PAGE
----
While Working, Can I Get Temporary Disability Benefits?
Getting injured on the job can significantly impact your ability to work. Unfortunately, because most of us depend on our salaries to stay afloat, these injuries can have serious ramifications if you can’t earn money. One of the best ways to offset the financial damage of this situation is to file for temporary disability benefits, which are usually called temporary total disability (TTD) or temporary partial benefit payments (TPD). However, some crucial factors can affect these benefits and whether or not you qualify. Let’s break them down.
How do I qualify for Temporary Total Disability?
Typically speaking, you have to be able to file a workers’ comp claim, as well as get medical treatment for your injury. If your doctor says you can’t work at all, you should be eligible. However, if your physician says that you can do light or modified work while recovering from your injury, you may not qualify for TTD.
How soon can I receive Temporary Total Disability Benefits?
In Missouri, you have to wait at least three days before filing a claim. However, if you are not working for more than 14 days because of your injury, the waiting period will be paid as part of your temporary total disability claim.
How much can I earn from Temporary Disability benefits?
If you can’t work at all, you are entitled to two-thirds of your gross weekly income (before taxes). However, if you can do modified work, you may have to file for Temporary Partial Disability (TPD). There is a difference between TPD and TTD. With TPD, you are only eligible to receive up to two-thirds of the difference between what you were earning before your injury and what you are earning now. If, however, your employer doesn’t diminish your wages while in recovery (despite having to work less), you are not eligible to receive these payments.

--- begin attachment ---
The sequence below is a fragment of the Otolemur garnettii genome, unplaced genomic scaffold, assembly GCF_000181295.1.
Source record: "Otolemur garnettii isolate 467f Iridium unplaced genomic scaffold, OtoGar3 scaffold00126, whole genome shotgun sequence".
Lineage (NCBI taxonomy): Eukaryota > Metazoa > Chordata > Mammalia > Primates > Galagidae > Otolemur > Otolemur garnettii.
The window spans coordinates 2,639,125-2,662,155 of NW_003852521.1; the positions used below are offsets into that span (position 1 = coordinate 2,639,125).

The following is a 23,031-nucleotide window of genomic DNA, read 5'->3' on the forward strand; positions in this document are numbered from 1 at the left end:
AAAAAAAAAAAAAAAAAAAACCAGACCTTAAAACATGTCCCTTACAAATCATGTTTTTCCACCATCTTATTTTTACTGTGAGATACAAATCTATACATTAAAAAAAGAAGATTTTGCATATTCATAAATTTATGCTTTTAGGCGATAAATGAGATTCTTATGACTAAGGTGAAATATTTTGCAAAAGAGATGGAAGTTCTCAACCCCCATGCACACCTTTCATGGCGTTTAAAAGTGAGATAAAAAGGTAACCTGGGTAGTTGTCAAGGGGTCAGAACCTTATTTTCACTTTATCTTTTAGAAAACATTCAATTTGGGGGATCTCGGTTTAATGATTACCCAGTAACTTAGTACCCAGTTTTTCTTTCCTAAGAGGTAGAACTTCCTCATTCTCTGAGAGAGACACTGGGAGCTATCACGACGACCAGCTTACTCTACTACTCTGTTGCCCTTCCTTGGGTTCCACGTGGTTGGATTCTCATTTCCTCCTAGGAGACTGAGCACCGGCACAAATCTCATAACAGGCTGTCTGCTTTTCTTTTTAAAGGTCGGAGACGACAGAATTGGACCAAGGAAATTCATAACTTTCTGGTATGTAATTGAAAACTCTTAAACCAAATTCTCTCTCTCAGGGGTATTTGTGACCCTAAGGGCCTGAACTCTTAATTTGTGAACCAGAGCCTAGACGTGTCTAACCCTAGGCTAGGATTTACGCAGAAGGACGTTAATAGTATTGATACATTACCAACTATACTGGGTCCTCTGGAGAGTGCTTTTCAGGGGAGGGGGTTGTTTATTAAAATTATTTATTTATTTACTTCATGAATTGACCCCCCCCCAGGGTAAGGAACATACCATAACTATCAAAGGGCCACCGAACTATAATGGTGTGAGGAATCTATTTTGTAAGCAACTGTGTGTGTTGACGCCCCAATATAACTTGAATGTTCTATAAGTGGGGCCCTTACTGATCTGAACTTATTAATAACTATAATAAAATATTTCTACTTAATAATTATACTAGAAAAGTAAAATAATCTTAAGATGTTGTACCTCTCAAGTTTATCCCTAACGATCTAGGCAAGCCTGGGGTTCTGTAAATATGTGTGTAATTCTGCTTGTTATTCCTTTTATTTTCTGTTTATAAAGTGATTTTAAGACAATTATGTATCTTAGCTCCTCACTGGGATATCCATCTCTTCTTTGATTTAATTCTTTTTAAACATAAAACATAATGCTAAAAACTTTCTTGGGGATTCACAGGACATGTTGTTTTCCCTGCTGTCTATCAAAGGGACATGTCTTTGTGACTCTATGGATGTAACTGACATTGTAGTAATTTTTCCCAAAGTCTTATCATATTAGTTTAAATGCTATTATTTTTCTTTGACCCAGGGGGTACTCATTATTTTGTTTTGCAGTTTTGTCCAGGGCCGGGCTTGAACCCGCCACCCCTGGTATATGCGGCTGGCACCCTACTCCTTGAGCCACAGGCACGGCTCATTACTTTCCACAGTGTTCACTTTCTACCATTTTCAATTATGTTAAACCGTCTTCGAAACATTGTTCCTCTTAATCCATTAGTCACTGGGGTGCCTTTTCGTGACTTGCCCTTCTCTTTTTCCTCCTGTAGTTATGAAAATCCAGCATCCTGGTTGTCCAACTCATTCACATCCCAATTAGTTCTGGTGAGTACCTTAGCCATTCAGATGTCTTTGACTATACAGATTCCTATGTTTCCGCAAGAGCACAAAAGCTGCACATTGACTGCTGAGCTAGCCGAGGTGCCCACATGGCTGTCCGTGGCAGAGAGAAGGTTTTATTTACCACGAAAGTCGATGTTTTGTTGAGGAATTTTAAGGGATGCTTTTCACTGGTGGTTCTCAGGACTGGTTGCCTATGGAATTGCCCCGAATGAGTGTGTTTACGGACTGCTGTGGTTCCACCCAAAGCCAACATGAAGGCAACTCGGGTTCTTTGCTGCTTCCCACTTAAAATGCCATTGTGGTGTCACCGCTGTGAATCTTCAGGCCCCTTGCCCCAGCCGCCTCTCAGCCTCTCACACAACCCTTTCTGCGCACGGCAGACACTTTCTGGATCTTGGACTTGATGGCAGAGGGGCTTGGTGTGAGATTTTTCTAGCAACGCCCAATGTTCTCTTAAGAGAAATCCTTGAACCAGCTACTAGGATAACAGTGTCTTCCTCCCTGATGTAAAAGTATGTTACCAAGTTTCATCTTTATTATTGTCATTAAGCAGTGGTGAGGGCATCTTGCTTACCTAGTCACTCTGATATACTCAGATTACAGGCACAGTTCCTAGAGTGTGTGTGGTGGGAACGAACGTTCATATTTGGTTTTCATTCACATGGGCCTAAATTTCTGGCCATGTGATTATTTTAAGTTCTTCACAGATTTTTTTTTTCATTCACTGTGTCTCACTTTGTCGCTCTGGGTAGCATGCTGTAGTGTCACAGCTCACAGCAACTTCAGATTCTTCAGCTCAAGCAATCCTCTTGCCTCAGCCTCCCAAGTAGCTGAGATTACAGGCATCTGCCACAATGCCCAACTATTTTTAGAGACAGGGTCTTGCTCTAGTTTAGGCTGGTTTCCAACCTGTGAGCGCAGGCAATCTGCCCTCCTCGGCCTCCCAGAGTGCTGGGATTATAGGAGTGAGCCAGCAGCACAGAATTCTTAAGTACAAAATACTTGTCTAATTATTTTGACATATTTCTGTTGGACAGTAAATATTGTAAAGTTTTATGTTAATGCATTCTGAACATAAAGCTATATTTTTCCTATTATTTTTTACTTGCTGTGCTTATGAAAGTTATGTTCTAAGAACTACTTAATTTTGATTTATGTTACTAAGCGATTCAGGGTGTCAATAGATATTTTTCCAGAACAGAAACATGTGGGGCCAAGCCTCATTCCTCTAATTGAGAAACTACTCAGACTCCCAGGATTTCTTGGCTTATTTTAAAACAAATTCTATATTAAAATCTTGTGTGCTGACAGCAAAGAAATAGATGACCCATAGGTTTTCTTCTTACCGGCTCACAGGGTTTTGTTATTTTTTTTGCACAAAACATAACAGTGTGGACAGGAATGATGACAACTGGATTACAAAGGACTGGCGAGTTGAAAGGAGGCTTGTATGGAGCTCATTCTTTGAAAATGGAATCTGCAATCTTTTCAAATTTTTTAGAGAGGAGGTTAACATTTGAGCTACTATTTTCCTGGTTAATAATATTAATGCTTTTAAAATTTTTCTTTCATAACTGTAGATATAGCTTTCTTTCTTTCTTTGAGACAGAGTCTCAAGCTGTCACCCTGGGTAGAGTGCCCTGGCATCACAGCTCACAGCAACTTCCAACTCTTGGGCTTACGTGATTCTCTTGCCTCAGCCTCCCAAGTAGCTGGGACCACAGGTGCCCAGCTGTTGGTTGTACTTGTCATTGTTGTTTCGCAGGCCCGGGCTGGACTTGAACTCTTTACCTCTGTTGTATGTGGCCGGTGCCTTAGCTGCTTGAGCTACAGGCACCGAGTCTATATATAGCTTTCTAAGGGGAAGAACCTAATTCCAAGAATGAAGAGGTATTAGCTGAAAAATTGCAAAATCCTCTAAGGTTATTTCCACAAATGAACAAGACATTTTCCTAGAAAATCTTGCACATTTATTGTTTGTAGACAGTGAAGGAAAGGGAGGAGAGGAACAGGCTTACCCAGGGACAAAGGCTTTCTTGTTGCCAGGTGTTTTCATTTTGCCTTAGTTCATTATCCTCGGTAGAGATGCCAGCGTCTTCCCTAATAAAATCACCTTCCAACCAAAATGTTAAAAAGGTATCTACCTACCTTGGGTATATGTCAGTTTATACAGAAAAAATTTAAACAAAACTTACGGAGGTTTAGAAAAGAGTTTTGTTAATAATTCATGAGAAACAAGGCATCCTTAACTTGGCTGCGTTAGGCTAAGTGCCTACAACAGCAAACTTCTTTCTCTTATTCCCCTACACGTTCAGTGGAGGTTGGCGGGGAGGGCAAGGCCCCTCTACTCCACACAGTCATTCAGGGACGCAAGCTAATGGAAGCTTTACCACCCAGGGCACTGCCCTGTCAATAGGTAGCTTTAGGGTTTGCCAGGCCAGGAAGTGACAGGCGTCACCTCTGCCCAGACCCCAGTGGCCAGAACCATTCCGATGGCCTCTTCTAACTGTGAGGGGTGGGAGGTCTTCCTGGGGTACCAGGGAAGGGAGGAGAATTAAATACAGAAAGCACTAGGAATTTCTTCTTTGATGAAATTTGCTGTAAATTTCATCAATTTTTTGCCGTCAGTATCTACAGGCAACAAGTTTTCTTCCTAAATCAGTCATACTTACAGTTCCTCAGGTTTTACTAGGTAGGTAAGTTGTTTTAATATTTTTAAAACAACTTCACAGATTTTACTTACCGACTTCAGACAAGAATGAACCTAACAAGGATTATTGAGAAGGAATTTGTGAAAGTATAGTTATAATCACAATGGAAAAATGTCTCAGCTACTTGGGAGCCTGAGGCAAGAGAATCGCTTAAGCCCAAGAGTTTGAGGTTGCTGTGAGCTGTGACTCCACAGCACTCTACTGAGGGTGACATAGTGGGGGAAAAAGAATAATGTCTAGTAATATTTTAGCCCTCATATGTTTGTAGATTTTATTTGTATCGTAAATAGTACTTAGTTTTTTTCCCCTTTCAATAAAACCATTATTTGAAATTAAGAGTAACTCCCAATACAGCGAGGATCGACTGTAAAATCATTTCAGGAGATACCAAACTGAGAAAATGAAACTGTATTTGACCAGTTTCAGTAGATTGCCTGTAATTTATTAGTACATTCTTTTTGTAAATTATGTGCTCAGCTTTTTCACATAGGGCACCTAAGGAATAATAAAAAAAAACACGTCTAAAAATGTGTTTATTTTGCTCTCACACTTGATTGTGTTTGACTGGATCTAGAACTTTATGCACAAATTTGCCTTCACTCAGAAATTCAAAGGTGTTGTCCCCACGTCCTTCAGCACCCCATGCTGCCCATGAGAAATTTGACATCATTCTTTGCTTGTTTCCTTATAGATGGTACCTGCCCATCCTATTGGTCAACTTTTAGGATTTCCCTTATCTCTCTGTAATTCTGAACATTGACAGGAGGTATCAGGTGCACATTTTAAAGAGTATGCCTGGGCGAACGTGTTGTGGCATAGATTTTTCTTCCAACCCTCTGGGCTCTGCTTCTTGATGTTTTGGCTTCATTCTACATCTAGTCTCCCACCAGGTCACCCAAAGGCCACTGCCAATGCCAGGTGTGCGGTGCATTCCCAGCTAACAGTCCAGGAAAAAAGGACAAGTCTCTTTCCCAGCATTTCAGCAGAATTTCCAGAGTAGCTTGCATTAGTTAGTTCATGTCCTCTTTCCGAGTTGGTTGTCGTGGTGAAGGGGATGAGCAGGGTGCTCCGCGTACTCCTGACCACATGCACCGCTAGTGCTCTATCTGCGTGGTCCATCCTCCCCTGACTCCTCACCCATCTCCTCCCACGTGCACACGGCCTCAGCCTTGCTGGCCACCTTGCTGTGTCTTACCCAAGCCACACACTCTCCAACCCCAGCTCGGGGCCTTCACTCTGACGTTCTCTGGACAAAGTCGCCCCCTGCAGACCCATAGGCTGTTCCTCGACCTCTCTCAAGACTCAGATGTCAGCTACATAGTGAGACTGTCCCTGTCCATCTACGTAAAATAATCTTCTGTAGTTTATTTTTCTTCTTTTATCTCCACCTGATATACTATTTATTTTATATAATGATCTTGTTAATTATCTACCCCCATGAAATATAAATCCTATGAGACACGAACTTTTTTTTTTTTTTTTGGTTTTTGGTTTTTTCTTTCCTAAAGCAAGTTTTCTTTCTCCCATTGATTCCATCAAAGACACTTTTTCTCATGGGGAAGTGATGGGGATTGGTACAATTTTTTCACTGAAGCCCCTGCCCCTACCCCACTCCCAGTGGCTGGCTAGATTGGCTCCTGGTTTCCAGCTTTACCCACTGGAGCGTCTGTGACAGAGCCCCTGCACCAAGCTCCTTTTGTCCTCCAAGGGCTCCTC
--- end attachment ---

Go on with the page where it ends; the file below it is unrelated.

How long can I receive TTD or TPD?
Once your doctor says that you can go back to work with minimal restrictions on your abilities to perform the job, your benefits will stop. Also, if your employer has offered modified work that meets any limits listed by your doctor, your benefits will end. What’s crucial to understand here is that even if you don’t accept the offer, you won’t receive any additional payments. Alternatively, if you cannot improve any further during your recovery, you may be eligible to receive permanent disability benefits, as long as your injury still impacts your work. In this case, your temporary payments will cease, and you’ll switch to a long-term disability plan. Finally, there are limits to how much you can earn from TTD and TPD. Once you reach that limit, your benefits will stop, even if you’re still recovering from your injury. If you have been injured on the job, the Missouri workers compensation lawyers, Webster & Carlton, Attorneys at Law, offer the legal representation to help you get the benefits you deserve. Contact us today.